I got interested in sous vide cooking a while back, and since then I’ve played around with it a little bit—but only in a very limited way. My past attempts have involved placing meat in a zipper bag and getting out as much air as possible, immersing in hot water in a casserole dish, and trying to maintain the temperature of the water bath manually. Results of this were obviously mixed.
With some gift cards burning a hole in my Amazon account, I decided it was high time to splurge. I bought the Anova immersion circulator, which is a unit that clips onto the side of a pot where part of it is immersed in water, heating and moving the water at the same time. When it finally arrived, I bought a steak, and this weekend after numerous delays I was finally able to give this a test.
Step 1: Clarified butter
I knew that after cooking an entire steak sous vide, I’d need to sear it. Some people pre-sear, but the jury’s out on that; most people seem to agree it’s actually better to sear after. Pan-frying steaks has never worked out well for me, but I finally realized it was because 1) vegetable oil sucks for such a thing, and 2) butter burns. The answer was clarified butter.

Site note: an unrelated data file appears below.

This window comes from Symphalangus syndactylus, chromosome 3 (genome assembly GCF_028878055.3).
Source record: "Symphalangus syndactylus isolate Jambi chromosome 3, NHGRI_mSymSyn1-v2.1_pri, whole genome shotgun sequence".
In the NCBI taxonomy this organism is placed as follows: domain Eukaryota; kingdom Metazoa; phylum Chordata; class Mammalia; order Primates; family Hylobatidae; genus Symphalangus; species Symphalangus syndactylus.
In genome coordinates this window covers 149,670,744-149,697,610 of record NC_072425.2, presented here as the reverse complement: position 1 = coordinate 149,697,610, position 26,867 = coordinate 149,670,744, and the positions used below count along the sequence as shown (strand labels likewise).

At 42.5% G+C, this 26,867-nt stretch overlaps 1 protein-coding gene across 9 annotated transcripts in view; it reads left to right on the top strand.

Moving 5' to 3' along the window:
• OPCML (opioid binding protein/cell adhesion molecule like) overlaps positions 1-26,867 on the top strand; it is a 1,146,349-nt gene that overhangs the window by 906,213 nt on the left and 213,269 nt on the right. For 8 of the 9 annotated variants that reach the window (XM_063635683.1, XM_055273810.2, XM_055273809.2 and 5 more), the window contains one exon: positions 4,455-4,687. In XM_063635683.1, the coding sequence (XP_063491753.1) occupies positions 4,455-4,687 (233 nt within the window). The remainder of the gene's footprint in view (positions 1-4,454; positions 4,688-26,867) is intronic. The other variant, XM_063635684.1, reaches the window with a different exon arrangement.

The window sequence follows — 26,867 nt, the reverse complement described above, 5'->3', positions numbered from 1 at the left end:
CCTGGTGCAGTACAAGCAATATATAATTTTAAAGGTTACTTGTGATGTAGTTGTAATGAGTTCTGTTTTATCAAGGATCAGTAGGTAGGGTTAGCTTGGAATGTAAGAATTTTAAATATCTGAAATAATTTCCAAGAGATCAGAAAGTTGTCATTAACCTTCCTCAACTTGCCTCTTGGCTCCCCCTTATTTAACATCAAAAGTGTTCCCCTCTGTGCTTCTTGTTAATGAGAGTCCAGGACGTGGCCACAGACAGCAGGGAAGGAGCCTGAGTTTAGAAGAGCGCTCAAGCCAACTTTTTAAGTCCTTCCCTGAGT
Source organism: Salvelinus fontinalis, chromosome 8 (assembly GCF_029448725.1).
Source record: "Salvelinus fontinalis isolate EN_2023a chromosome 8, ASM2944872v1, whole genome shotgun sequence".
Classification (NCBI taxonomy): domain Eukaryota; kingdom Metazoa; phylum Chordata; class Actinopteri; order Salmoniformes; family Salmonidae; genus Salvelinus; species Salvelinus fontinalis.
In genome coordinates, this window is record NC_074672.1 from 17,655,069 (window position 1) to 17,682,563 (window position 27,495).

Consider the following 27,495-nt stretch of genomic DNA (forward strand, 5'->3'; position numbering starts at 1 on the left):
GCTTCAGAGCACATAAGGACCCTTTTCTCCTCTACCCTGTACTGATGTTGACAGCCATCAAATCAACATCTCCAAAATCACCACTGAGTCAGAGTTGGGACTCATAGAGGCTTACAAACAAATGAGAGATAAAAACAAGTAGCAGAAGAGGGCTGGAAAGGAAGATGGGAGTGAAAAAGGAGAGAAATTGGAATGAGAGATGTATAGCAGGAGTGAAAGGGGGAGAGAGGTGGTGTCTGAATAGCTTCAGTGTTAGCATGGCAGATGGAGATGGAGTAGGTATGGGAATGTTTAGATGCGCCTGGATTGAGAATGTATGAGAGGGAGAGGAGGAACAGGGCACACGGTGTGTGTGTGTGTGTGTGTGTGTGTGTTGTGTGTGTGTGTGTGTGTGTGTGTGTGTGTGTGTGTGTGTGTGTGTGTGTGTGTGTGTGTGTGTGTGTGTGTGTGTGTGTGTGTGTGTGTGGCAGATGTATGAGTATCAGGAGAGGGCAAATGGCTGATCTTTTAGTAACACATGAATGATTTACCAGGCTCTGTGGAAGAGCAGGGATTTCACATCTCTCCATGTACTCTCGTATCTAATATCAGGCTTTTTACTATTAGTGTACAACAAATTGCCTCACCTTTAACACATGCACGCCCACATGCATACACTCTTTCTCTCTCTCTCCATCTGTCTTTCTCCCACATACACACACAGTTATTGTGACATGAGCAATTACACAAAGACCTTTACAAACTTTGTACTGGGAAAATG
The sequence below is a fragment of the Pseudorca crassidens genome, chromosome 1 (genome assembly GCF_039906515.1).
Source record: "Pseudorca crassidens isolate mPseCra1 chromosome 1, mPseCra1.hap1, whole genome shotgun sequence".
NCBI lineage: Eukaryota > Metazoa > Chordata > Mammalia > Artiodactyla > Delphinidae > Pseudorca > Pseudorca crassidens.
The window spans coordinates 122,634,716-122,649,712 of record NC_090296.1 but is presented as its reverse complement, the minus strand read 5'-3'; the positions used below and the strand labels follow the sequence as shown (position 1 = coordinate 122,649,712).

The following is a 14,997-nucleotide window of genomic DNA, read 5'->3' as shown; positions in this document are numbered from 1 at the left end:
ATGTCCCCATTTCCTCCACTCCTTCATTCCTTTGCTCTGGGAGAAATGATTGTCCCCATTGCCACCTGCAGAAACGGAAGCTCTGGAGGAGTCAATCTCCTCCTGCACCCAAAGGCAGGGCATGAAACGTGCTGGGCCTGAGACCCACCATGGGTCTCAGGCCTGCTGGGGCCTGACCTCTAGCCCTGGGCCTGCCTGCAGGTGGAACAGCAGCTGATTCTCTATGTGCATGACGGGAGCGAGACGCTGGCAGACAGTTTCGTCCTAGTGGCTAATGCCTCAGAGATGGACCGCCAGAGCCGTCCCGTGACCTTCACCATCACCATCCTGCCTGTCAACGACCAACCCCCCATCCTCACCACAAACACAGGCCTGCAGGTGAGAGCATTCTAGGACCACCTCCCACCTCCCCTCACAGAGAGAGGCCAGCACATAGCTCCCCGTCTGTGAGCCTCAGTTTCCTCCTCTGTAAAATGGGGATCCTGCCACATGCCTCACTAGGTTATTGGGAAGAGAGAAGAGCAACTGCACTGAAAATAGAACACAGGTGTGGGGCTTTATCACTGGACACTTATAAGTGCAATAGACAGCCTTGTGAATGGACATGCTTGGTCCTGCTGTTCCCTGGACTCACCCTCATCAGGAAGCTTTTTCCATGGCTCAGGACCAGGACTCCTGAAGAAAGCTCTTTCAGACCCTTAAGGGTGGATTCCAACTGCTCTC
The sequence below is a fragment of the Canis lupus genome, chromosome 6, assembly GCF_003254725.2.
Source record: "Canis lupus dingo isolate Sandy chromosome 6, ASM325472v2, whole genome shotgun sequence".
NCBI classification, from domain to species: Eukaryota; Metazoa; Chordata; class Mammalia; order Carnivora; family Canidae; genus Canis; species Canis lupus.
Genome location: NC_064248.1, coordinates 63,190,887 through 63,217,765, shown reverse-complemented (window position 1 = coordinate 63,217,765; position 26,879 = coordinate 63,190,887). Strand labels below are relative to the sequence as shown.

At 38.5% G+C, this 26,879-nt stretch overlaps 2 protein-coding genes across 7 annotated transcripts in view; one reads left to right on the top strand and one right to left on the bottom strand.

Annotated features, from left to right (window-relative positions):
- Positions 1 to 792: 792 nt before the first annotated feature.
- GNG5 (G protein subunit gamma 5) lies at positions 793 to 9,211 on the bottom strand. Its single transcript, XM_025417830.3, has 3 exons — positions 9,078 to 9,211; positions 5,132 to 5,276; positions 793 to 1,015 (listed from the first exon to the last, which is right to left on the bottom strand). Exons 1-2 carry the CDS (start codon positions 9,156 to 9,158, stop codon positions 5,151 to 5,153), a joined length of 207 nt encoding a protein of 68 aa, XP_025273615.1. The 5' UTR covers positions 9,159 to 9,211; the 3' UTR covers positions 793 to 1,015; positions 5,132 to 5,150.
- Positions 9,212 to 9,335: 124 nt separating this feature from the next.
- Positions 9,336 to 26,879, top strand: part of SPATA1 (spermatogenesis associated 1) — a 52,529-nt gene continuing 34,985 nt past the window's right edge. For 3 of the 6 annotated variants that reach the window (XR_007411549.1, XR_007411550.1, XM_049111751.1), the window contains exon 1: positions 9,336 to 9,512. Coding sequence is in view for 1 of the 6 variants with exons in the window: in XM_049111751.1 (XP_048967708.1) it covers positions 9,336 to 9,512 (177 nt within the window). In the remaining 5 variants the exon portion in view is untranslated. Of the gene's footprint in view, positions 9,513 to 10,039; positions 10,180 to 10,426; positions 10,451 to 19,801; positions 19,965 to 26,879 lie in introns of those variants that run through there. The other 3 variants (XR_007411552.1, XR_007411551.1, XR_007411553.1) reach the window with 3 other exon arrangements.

The other day I gave clarified butter a whirl. The idea is simple: melt a pound of unsalted butter on medium low heat, skim off the foam that comes up, and pour off the liquid once the milk solids separate out. Many pour it through a coffee filter or cheesecloth to get it nice and pure; I did not. I also made a mistake in that I let the milk solids caramelize, which some people like to do because it adds a bit of nutty flavor, but that wasn’t my goal at all. Nevertheless I ended up with something usable.